There was a polish nun by the name of Sr. Faustina who had visions of Christ. In one conversation with her, he asked her to paint an image of his Divine Mercy flowing from his sacred heart. This she did, and it shows a ray of white light (representing baptism) and a ray of red light (symbolizing the blood of the Eucharist), coming from the heart of Christ.
Pope John Paul II had a special devotion to Sr. Faustina & canonized her a saint in the year 2000. He then proclaimed the Sunday after Easter as “Divine Mercy Sunday” and in fact, he died on the vigil of Divine Mercy Sunday in 2005. St. John Paul II was canonized by Pope Francis on Divine Mercy Sunday last year (2014). Pope Francis himself speaks frequently of God’s mercy and has declared a “Year of Mercy” which will begin in the fall of 2015.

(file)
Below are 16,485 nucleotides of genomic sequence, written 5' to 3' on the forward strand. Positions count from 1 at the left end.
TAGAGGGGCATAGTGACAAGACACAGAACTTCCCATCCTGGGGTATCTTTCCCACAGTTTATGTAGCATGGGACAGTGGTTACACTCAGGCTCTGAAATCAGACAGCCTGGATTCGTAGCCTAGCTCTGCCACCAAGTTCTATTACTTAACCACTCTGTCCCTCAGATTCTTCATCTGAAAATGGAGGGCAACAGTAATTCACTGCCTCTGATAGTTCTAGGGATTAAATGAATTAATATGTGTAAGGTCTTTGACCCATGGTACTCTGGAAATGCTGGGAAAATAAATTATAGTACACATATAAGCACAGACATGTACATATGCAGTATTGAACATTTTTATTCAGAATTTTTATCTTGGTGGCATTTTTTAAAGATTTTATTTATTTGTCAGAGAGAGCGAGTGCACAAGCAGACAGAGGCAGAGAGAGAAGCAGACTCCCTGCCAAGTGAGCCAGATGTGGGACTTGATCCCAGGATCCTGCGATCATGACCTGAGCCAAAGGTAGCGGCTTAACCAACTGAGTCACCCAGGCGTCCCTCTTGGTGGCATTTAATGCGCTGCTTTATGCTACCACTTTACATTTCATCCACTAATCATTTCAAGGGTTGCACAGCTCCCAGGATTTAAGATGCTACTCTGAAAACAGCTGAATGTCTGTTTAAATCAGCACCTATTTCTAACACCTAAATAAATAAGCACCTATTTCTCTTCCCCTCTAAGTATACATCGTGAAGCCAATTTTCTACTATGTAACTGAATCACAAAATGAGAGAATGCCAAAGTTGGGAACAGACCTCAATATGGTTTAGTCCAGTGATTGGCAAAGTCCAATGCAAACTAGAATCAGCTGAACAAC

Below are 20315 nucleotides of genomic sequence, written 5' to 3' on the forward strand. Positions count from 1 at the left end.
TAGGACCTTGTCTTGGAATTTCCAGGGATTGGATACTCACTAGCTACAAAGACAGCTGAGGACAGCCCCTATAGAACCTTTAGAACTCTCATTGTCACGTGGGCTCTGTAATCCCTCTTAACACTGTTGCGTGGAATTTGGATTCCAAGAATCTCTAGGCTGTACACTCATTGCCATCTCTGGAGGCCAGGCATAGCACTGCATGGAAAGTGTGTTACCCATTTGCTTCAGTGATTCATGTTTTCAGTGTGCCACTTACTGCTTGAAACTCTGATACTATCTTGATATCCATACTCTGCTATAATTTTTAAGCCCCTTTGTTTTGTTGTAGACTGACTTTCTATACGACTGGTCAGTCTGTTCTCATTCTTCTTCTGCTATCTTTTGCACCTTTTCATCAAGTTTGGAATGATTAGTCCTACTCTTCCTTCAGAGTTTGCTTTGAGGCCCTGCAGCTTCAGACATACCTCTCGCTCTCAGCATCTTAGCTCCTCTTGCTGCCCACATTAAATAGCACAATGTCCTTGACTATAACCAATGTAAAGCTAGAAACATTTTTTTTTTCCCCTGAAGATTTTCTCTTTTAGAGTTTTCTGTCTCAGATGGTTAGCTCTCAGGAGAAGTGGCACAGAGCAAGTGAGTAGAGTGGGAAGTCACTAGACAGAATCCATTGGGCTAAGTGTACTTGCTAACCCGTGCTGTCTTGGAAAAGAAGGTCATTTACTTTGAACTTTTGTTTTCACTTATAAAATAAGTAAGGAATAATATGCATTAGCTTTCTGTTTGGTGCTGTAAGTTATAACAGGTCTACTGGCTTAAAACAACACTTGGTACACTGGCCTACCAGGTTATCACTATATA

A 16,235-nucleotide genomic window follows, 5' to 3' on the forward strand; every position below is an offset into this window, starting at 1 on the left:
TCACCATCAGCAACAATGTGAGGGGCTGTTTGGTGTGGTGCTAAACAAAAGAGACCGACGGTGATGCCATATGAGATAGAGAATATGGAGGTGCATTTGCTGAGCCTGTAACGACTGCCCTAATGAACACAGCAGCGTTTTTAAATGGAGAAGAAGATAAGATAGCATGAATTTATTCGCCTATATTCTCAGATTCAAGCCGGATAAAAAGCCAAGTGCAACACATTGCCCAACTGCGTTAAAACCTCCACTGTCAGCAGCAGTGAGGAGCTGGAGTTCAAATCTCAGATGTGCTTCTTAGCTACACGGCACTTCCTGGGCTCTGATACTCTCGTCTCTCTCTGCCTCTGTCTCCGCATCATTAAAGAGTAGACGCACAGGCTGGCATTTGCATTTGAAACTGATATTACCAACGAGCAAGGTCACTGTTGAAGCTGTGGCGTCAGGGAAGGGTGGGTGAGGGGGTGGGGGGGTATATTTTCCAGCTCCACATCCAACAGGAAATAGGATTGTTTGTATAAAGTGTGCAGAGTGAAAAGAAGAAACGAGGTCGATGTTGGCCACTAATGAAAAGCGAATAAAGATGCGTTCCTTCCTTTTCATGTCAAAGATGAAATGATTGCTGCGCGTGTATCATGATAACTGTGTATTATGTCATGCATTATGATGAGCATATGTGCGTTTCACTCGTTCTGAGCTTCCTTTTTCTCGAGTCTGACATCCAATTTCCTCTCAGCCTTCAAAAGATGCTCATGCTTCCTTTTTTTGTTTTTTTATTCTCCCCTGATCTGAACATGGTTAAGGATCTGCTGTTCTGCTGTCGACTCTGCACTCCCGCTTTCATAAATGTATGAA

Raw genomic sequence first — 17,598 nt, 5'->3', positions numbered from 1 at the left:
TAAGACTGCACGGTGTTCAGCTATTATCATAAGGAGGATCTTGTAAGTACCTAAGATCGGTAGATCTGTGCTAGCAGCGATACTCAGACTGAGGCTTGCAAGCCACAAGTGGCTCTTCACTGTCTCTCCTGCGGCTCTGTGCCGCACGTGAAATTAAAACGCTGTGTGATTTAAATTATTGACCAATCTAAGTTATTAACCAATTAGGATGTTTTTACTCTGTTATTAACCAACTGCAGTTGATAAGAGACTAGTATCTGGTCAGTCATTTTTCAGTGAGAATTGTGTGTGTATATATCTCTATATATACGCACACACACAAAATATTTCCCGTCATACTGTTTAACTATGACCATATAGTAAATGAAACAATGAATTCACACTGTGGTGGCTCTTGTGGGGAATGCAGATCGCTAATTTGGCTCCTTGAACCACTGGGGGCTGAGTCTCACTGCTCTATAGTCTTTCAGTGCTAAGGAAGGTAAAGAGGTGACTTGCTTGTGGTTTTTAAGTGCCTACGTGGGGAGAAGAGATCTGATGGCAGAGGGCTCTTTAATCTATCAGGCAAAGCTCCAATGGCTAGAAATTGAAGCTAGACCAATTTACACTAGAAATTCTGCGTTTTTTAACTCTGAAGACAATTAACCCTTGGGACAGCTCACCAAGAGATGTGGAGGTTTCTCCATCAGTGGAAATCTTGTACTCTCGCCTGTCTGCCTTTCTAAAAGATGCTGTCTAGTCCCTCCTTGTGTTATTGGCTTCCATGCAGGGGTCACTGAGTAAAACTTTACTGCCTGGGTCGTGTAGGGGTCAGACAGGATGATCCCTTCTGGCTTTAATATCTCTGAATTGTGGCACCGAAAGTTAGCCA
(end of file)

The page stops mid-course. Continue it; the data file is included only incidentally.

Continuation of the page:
It is not enough for us however to simply bask in the Divine Mercy of God. We must also be willing to extend the mercy God shows us to those who have offended us in some way. Jesus insisted on this when he taught us the prayer: “Forgive us our trespasses as we forgive those who trespass against us.” With whom do I still have a resentment? Who do I need to forgive? After God has covered me in his mercy, will I be stingy with mine?